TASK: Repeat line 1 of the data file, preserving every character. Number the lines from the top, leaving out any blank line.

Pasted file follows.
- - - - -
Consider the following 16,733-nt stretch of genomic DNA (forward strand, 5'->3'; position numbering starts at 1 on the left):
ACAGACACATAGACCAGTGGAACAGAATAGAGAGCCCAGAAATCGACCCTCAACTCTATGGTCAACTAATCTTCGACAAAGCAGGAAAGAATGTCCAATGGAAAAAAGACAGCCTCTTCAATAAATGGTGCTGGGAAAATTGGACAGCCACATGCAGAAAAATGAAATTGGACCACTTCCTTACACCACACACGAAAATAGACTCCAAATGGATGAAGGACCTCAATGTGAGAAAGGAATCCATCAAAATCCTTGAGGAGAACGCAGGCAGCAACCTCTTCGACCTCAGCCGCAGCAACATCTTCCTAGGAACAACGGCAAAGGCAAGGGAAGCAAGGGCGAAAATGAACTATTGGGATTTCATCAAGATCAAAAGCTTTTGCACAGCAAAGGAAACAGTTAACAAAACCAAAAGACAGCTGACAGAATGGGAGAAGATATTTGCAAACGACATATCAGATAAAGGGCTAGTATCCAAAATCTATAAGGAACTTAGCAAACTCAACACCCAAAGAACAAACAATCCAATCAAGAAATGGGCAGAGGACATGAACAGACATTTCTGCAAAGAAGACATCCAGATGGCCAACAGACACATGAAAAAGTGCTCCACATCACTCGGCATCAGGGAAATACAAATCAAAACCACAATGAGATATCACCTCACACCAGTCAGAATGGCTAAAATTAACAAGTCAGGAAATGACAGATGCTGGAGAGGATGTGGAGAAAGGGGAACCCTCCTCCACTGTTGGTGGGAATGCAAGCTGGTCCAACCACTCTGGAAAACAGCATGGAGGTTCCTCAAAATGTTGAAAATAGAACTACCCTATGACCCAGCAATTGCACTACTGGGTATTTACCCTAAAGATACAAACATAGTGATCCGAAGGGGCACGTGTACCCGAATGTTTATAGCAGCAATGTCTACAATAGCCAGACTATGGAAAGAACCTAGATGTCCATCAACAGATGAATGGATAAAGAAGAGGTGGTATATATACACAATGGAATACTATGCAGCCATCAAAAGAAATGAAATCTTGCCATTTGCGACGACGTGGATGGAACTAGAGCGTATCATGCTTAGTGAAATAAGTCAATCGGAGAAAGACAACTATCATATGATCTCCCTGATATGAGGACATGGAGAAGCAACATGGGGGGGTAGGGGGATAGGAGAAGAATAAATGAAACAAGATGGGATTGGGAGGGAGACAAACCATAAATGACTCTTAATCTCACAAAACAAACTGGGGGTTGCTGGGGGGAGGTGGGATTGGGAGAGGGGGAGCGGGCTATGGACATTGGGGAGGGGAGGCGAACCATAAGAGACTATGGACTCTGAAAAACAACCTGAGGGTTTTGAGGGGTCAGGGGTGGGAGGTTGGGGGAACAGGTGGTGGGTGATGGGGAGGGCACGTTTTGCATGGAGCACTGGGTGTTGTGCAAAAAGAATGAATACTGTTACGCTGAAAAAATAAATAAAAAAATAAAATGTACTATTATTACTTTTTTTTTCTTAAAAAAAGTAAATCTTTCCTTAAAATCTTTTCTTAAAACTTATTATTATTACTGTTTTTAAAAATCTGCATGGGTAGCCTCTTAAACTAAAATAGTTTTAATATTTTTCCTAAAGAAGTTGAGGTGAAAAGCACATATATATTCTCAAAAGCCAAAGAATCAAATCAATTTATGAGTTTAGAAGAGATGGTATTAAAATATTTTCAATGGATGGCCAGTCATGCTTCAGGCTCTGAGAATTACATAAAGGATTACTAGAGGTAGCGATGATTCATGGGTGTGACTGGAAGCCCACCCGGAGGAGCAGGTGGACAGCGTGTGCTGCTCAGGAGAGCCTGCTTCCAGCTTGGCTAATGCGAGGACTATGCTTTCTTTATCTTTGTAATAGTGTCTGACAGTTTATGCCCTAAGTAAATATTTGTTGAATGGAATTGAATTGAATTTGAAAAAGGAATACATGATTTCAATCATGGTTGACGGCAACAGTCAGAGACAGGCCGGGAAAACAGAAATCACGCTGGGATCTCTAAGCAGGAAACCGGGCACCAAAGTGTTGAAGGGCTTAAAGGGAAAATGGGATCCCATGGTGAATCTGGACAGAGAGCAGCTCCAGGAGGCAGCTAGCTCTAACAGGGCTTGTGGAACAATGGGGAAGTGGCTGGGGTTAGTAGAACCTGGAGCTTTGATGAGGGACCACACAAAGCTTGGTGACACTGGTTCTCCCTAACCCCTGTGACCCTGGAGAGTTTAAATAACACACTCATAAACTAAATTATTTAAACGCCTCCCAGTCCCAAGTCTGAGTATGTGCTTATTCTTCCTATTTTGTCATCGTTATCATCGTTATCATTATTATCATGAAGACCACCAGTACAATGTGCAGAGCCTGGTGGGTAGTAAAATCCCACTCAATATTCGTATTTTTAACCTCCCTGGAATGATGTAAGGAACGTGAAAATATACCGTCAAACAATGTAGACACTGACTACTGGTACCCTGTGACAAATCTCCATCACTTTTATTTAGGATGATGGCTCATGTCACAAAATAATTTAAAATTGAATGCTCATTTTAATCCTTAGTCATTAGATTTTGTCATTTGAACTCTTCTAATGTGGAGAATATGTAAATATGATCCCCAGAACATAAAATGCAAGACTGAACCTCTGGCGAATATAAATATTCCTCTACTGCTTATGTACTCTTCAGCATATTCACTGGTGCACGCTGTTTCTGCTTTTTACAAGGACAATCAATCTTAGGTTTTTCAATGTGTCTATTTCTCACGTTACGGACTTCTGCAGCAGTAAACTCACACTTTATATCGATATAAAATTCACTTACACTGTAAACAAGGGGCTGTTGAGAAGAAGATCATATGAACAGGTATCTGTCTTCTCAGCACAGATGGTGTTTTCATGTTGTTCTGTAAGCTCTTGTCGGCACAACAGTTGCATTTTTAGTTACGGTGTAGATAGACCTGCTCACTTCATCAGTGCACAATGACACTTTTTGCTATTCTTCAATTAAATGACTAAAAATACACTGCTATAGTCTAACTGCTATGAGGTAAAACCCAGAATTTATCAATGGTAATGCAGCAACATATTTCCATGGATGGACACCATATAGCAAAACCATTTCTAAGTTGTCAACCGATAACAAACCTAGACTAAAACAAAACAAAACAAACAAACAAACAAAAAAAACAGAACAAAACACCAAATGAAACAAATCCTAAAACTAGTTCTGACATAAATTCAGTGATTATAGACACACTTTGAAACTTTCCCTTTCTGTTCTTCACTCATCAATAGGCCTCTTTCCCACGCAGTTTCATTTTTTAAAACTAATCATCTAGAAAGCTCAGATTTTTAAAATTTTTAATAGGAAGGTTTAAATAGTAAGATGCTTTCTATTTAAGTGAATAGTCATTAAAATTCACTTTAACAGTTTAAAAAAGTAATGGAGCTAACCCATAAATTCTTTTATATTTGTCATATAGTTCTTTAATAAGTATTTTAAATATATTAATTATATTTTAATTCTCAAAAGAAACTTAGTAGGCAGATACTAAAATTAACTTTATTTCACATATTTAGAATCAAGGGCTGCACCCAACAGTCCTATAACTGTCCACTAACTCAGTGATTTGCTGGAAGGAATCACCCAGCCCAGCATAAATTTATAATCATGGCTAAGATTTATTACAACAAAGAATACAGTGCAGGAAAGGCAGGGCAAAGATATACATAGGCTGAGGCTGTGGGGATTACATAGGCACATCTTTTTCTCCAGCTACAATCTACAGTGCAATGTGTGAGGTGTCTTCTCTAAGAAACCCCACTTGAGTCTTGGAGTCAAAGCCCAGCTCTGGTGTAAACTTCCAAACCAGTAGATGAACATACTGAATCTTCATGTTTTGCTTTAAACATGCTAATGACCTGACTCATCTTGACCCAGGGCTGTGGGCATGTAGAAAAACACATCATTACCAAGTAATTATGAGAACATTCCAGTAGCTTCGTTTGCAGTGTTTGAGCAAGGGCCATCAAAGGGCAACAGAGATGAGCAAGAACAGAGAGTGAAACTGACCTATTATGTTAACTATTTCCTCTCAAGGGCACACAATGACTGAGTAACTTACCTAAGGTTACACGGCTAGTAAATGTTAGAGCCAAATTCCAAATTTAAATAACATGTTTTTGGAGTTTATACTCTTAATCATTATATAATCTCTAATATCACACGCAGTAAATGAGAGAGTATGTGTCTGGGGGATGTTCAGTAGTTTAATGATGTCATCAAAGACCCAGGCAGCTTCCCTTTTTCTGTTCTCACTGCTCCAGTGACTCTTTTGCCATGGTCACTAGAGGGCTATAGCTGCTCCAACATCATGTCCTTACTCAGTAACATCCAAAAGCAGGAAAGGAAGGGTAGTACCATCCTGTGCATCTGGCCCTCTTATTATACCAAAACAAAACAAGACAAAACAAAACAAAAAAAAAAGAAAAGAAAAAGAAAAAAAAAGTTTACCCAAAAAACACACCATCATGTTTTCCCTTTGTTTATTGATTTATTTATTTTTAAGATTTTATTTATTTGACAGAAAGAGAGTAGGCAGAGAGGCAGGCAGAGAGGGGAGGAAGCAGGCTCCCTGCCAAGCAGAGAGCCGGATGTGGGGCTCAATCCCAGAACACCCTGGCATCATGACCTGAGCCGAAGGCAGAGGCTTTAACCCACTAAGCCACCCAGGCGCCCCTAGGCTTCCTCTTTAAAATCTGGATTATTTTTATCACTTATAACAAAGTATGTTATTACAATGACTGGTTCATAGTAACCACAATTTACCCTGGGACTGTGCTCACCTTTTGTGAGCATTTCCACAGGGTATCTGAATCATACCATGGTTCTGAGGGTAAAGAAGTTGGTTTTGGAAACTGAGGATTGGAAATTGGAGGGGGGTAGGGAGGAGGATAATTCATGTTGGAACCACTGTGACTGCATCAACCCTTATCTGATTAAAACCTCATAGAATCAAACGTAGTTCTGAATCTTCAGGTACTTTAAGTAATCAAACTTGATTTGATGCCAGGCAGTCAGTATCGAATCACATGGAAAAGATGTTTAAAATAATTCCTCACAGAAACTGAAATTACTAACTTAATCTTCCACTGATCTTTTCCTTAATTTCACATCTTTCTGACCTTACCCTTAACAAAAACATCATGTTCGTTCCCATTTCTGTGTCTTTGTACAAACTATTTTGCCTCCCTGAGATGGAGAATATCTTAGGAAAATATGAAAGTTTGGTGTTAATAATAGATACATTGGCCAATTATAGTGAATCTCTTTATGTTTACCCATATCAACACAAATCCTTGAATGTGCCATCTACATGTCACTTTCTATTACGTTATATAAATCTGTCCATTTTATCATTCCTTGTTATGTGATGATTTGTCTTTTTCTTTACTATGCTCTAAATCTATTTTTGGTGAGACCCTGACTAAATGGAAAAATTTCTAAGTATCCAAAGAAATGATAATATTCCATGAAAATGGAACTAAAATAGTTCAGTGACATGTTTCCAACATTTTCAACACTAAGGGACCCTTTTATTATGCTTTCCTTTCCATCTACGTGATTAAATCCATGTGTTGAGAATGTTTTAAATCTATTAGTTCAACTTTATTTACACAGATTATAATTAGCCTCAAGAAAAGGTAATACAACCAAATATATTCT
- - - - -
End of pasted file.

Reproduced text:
Consider the following 16,733-nt stretch of genomic DNA (forward strand, 5'->3'; position numbering starts at 1 on the left):